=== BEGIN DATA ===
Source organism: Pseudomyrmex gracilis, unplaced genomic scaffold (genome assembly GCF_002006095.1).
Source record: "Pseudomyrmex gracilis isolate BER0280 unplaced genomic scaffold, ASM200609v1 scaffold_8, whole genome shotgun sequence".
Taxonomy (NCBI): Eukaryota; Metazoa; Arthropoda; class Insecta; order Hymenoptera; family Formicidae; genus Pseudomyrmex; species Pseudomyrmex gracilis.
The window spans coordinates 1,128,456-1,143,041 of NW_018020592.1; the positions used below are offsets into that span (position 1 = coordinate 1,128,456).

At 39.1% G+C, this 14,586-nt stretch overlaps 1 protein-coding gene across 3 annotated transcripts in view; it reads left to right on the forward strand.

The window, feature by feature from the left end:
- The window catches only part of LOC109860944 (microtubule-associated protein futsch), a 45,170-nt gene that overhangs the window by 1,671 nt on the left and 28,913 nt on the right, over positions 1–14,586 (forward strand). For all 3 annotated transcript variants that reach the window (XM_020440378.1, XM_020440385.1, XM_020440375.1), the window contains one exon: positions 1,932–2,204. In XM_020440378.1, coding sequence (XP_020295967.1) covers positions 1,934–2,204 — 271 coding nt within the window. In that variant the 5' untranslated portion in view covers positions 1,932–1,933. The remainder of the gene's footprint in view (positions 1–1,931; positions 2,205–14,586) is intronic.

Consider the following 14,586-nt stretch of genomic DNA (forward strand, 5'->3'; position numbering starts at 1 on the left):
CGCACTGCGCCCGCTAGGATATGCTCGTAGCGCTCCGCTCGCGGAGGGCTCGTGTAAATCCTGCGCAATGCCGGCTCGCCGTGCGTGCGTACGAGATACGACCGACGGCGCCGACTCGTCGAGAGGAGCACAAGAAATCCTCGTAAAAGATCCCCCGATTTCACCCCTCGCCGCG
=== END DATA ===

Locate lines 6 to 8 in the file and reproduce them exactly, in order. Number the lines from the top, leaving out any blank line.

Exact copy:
The window, feature by feature from the left end:
- The window catches only part of LOC109860944 (microtubule-associated protein futsch), a 45,170-nt gene that overhangs the window by 1,671 nt on the left and 28,913 nt on the right, over positions 1–14,586 (forward strand). For all 3 annotated transcript variants that reach the window (XM_020440378.1, XM_020440385.1, XM_020440375.1), the window contains one exon: positions 1,932–2,204. In XM_020440378.1, coding sequence (XP_020295967.1) covers positions 1,934–2,204 — 271 coding nt within the window. In that variant the 5' untranslated portion in view covers positions 1,932–1,933. The remainder of the gene's footprint in view (positions 1–1,931; positions 2,205–14,586) is intronic.

Consider the following 14,586-nt stretch of genomic DNA (forward strand, 5'->3'; position numbering starts at 1 on the left):